In fact, all CCI-related properties are included under the Identity Data section and marked as Instance type (for ease of entry, so that the related parameters are in front of you at once). Below is an example of a window.
However, those properties that are not directly related to classification / identification are included under the Data section (even if the property itself would rather fit under another category that Autodesk Revit offers). In this case, it is easier to find them, because they are all in one place. It is worth noting that in the downloadable Autodesk Revit project template, not all properties are filtered in detail in terms of element categories, so you may find a property in the window part that is not filled anyway. But in newer versions of the template, this is definitely done so that excessive features are not displayed. This can also be done by anyone by editing the list of categories for a specific parameter (previously shown in the CCI code example of a built space).
One CCI-related parameter (from the project template) also sits in the IFC Parameters section. This is the AJ300_IfcClassificationReference parameter, which is filled in the form: CCI code: CCI concept (as they are written in the CCI-EE table, without the type/ID value, it is a main level classification, which moves to the correct section when IFC is exported, see later example). Since this property is type-based, it can be found directly from the Properties palette in the Instance template, and under Type Properties in the Type template. These features are integrated in the specifications (Schedules).
We’ve already covered CCI-centric property input before. At this point, it is also worth noting that since these are Instance properties, it essentially means that we should fill in the corresponding cell for each selectable component, even if it is the same type. But in order to make these entries easier (e.g., to attach the CCI main classifier QQA (Window) to the windows – i.e., as common properties, you can also use various Autodesk Revit functionalities for this, including Select All Instances (selection with a right click and then filling in the common properties on the Properties palette) or instead, do it through the specifications (Schedules tables). There are several possibilities. However, since the classification involves a lot of information that is written in advance and we have to choose the right value from the given list, and not type it in again every time (risk of typos), you can use additional plugins, one example we’ll look at below is the BIM Interoperability Tools.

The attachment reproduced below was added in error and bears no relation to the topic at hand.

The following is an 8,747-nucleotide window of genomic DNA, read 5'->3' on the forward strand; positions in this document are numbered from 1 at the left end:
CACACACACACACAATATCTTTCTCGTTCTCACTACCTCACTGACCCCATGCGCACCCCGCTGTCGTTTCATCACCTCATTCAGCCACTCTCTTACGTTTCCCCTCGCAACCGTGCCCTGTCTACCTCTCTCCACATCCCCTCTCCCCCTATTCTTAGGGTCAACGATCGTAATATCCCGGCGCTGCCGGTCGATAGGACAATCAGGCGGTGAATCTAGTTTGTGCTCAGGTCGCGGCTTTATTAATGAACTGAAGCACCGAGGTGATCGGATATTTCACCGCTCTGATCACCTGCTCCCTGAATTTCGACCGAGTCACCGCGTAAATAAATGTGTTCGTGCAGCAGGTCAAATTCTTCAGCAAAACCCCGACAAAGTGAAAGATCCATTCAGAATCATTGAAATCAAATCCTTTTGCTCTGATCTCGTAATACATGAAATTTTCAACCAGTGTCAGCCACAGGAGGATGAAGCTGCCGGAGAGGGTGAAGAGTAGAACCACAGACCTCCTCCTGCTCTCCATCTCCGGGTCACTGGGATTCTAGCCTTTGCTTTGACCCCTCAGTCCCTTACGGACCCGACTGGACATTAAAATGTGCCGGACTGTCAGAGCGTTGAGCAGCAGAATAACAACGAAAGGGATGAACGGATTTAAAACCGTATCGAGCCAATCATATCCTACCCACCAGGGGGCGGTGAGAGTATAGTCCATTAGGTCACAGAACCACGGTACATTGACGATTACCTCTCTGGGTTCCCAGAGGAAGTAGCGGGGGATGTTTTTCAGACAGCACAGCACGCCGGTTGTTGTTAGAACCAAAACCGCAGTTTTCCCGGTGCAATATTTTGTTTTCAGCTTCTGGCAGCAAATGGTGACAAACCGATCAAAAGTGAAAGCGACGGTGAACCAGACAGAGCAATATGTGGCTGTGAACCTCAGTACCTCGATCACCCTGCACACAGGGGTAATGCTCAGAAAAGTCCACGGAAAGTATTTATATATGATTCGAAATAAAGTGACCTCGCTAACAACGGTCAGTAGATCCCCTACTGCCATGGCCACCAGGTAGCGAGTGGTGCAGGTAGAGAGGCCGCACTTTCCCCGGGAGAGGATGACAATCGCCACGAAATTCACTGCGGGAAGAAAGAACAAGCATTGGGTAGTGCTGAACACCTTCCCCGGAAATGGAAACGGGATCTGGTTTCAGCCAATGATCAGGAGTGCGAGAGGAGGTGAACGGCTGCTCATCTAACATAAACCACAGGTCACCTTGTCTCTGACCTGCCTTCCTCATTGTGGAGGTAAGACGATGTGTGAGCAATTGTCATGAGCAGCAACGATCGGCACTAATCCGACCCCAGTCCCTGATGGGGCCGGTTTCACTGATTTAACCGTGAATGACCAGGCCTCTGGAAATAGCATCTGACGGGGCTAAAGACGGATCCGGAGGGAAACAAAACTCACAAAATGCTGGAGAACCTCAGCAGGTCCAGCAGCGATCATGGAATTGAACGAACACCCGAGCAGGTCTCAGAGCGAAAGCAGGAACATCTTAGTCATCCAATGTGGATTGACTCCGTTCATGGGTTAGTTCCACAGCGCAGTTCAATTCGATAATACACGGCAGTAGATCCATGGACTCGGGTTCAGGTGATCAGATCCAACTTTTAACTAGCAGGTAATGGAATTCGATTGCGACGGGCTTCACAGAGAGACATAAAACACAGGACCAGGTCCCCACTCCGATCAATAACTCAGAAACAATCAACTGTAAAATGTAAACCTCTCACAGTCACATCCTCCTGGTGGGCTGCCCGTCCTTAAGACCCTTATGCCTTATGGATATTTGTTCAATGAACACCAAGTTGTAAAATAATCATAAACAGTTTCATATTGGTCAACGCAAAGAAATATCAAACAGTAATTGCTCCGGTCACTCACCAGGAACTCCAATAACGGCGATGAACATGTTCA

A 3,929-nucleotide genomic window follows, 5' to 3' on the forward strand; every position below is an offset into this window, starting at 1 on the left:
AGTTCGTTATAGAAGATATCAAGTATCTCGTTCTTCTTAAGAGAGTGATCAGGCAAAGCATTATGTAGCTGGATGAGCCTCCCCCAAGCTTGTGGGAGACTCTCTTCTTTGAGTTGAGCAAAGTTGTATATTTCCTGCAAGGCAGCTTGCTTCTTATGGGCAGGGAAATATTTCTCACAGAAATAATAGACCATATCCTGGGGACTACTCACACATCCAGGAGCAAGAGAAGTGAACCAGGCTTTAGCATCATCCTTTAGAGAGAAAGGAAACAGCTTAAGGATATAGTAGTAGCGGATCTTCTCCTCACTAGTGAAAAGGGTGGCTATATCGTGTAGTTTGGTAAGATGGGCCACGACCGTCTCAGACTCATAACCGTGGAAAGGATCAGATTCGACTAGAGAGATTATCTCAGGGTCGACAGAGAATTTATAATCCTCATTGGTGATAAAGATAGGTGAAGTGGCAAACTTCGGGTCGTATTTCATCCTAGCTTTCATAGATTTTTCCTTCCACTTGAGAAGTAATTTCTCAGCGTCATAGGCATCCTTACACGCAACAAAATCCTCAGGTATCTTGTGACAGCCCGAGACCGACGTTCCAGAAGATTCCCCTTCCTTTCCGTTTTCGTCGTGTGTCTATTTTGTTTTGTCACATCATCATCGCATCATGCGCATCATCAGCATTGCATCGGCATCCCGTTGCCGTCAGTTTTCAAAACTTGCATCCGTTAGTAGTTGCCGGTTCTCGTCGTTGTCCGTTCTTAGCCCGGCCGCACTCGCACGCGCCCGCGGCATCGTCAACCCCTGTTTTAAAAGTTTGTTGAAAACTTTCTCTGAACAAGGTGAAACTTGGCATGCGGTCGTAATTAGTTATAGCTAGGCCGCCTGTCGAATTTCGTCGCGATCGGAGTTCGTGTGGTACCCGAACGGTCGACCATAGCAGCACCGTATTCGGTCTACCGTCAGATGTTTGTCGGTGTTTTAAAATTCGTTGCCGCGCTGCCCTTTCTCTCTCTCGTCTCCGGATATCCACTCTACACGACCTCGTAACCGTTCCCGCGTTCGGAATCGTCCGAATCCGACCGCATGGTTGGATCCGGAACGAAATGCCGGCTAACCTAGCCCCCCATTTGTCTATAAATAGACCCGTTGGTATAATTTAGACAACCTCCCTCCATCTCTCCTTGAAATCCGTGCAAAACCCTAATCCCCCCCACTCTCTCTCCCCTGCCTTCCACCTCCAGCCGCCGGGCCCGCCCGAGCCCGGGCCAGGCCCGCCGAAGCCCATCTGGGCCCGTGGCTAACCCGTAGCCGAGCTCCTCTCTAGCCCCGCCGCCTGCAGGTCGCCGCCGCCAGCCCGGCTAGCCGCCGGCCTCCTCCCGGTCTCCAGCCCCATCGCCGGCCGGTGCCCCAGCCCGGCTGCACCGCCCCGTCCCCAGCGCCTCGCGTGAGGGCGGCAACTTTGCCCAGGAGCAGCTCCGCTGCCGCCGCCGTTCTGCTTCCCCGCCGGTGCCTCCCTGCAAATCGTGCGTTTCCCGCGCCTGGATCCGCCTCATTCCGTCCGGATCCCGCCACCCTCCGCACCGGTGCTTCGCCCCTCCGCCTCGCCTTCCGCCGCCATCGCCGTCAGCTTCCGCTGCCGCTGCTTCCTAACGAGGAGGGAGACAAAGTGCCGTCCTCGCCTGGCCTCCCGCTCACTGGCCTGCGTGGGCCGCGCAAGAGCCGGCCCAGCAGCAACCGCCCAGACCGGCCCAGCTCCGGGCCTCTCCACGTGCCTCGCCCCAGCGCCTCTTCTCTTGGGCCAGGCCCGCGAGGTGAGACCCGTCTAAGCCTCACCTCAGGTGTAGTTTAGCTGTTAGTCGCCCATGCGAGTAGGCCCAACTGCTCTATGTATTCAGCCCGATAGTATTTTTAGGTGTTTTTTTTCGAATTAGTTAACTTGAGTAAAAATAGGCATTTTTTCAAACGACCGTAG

Although a classification system can also be implemented here simply by defining properties and filling them in, here we look at a separate plugin that allows you to more easily include the content of an existing classification system. For this purpose, the Standardized Data plugin is part of the BIM Interoperability Tools.
Using BIM Interoperability Tools / Standardized Data
Let’s first see how the Standardized Data included in the BIM Interoperability Tools helps to make the classification system easier to use. Download the template (found in the download area, MS Excel file), open Autodesk Revit, make sure you have installed BIM Interoperability Tools, click: Standardized Data > Assign Classification (or Assign Picklist)
The Picklist button (top left) may not be visible at first launch.
Click on the first button Options and add an additional track where you can find downloaded or created additional templates (MS Excel files).
In the Picklists section, add addresses from your computer or network drive where MS Excel files can be found. Just an example below.
You may need to restart Autodesk Revit software for the Picklist button to appear. Alternatively, you can use directory marking through the *.ini file (see also the Autodesk manual), which must be located at C:\Program Files (x86)\Autodesk\BIT[Revit version] and contain the following content:
[Defaults] ShowPublicDbs=true LocalDbFolder=C:\01-taltech\30_Projects\CCI-EE\templates\standardized-data
After the Picklist button appears, click on it and then Select one now.
The My Library section displays the MS Excel files found in the previously marked path. Choose the option you want to use. At the moment, I choose the InstanceBased template, which can also be downloaded from the Software templates area.
After making a selection with the mouse, click OK. Then also click Click here to load to load the database.